But other scholars believe that the gospel stories are actually “historicized mythology.”  In this view, those ancient mythic templates are themselves the kernel. They got filled in with names, places and other real world details as early sects of Jesus worship attempted to understand and defend the devotional traditions they had received.

The notion that Jesus never existed is a minority position.  Of course it is! says David Fitzgerald, author of Nailed: Ten Christian Myths That Show Jesus Never Existed at All [6].For centuries all serious scholars of Christianity were Christians themselves, and modern secular scholars lean heavily on the groundwork that they laid in collecting, preserving, and analyzing ancient texts. Even today most secular scholars come out of a religious background, and many operate by default under historical presumptions of their former faith.

Fitzgerald is an atheist speaker and writer, popular with secular students and community groups. The internet phenom, Zeitgeist the Movie [7] introduced millions to some of the mythic roots of Christianity. But Zeitgeist and similar works contain known errors and oversimplifications that undermine their credibility. Fitzgerald seeks to correct that by giving young people interesting, accessible information that is grounded in accountable scholarship.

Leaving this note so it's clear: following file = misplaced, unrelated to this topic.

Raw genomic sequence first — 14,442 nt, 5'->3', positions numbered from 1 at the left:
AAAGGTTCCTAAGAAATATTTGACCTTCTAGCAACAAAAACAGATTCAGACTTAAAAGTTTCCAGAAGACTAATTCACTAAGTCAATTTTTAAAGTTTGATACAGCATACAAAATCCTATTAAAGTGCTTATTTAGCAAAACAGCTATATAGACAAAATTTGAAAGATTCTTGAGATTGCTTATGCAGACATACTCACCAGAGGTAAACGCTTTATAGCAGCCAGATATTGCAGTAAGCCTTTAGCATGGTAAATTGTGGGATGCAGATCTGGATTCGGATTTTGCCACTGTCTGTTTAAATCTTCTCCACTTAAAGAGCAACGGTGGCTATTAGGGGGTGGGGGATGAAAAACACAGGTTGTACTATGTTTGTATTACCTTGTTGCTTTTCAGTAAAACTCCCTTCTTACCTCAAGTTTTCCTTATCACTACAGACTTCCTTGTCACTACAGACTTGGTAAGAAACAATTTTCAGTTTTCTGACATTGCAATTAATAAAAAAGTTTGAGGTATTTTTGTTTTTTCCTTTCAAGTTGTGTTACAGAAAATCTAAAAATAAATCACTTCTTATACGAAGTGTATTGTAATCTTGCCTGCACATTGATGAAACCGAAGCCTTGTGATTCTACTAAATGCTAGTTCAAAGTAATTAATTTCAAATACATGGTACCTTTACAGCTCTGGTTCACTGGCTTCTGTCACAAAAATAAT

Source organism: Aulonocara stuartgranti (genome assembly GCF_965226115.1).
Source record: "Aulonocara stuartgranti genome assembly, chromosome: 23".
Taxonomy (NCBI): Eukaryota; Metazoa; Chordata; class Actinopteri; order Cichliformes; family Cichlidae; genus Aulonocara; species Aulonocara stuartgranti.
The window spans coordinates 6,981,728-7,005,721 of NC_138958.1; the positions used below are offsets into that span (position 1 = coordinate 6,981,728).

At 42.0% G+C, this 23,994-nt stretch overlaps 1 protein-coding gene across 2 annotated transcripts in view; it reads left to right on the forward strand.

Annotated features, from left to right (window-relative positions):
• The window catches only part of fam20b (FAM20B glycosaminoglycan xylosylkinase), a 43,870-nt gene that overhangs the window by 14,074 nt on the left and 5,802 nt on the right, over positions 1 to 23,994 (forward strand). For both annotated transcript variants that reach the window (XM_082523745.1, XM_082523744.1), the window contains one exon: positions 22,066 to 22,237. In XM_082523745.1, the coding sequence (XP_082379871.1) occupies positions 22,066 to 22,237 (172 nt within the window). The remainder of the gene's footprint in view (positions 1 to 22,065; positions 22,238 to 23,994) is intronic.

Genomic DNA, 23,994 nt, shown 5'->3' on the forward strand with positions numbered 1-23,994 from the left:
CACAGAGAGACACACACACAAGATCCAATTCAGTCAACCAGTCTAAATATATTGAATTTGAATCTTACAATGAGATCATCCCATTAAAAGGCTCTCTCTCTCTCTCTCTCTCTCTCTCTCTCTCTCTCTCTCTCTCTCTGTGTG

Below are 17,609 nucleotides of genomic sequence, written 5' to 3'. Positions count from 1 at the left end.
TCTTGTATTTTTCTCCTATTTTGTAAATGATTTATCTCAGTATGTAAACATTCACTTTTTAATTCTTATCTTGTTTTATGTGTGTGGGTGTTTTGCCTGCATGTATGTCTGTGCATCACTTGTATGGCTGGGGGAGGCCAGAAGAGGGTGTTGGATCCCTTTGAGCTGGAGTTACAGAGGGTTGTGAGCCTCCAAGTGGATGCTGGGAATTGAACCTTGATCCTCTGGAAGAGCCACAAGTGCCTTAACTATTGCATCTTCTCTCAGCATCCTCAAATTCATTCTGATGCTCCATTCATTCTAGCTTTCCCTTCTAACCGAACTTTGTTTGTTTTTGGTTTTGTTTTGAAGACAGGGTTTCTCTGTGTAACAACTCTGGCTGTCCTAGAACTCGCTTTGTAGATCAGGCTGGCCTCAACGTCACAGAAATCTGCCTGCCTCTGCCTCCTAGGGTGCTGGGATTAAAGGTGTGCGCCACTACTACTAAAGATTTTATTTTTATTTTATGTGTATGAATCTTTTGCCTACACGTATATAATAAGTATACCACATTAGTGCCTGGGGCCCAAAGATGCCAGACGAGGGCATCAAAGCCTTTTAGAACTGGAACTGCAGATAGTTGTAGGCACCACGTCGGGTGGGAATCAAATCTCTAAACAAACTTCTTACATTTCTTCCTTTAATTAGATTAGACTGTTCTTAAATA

More academic arguments in support of the Jesus Myth theory can be found in the writings of Richard Carrier and Robert Price. Carrier, who has a Ph.D. in ancient history uses [8] the tools of his trade to show, among other things, how Christianity might have gotten off the ground without a miracle. Price, by contrast,writes [9] from the perspective of a theologian whose biblical scholarship ultimately formed the basis for his skepticism. It is interesting to note that some of the harshest debunkers of fringe Jesus myth theories like those from Zeitgeist or Joseph Atwill (who tries to argue that the Romans invented Jesus) are from serious Mythicists like Fitzgerald, Carrier and Price.